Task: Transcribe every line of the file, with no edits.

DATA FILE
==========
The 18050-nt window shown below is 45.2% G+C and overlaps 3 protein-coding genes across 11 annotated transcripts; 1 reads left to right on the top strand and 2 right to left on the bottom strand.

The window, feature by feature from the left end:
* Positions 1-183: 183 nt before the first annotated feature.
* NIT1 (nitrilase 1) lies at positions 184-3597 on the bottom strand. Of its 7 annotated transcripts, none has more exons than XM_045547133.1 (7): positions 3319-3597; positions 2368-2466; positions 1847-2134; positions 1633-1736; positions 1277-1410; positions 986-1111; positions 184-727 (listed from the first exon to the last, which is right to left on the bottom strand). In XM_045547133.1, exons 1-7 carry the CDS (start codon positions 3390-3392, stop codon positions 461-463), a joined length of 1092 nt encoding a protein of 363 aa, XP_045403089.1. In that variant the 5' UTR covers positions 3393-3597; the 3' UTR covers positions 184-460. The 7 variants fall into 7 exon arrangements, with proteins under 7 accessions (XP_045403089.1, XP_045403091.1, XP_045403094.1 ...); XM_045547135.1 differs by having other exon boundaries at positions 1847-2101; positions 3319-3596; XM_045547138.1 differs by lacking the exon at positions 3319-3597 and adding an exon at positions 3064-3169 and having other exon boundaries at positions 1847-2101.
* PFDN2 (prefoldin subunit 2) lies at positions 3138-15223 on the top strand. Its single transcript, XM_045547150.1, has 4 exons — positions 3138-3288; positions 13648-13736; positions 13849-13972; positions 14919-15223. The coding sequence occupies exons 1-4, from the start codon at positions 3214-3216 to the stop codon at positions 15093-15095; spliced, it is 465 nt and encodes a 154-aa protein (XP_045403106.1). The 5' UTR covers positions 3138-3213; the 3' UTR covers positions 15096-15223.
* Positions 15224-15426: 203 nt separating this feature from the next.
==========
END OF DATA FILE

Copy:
The 18050-nt window shown below is 45.2% G+C and overlaps 3 protein-coding genes across 11 annotated transcripts; 1 reads left to right on the top strand and 2 right to left on the bottom strand.

The window, feature by feature from the left end:
* Positions 1-183: 183 nt before the first annotated feature.
* NIT1 (nitrilase 1) lies at positions 184-3597 on the bottom strand. Of its 7 annotated transcripts, none has more exons than XM_045547133.1 (7): positions 3319-3597; positions 2368-2466; positions 1847-2134; positions 1633-1736; positions 1277-1410; positions 986-1111; positions 184-727 (listed from the first exon to the last, which is right to left on the bottom strand). In XM_045547133.1, exons 1-7 carry the CDS (start codon positions 3390-3392, stop codon positions 461-463), a joined length of 1092 nt encoding a protein of 363 aa, XP_045403089.1. In that variant the 5' UTR covers positions 3393-3597; the 3' UTR covers positions 184-460. The 7 variants fall into 7 exon arrangements, with proteins under 7 accessions (XP_045403089.1, XP_045403091.1, XP_045403094.1 ...); XM_045547135.1 differs by having other exon boundaries at positions 1847-2101; positions 3319-3596; XM_045547138.1 differs by lacking the exon at positions 3319-3597 and adding an exon at positions 3064-3169 and having other exon boundaries at positions 1847-2101.
* PFDN2 (prefoldin subunit 2) lies at positions 3138-15223 on the top strand. Its single transcript, XM_045547150.1, has 4 exons — positions 3138-3288; positions 13648-13736; positions 13849-13972; positions 14919-15223. The coding sequence occupies exons 1-4, from the start codon at positions 3214-3216 to the stop codon at positions 15093-15095; spliced, it is 465 nt and encodes a 154-aa protein (XP_045403106.1). The 5' UTR covers positions 3138-3213; the 3' UTR covers positions 15096-15223.
* Positions 15224-15426: 203 nt separating this feature from the next.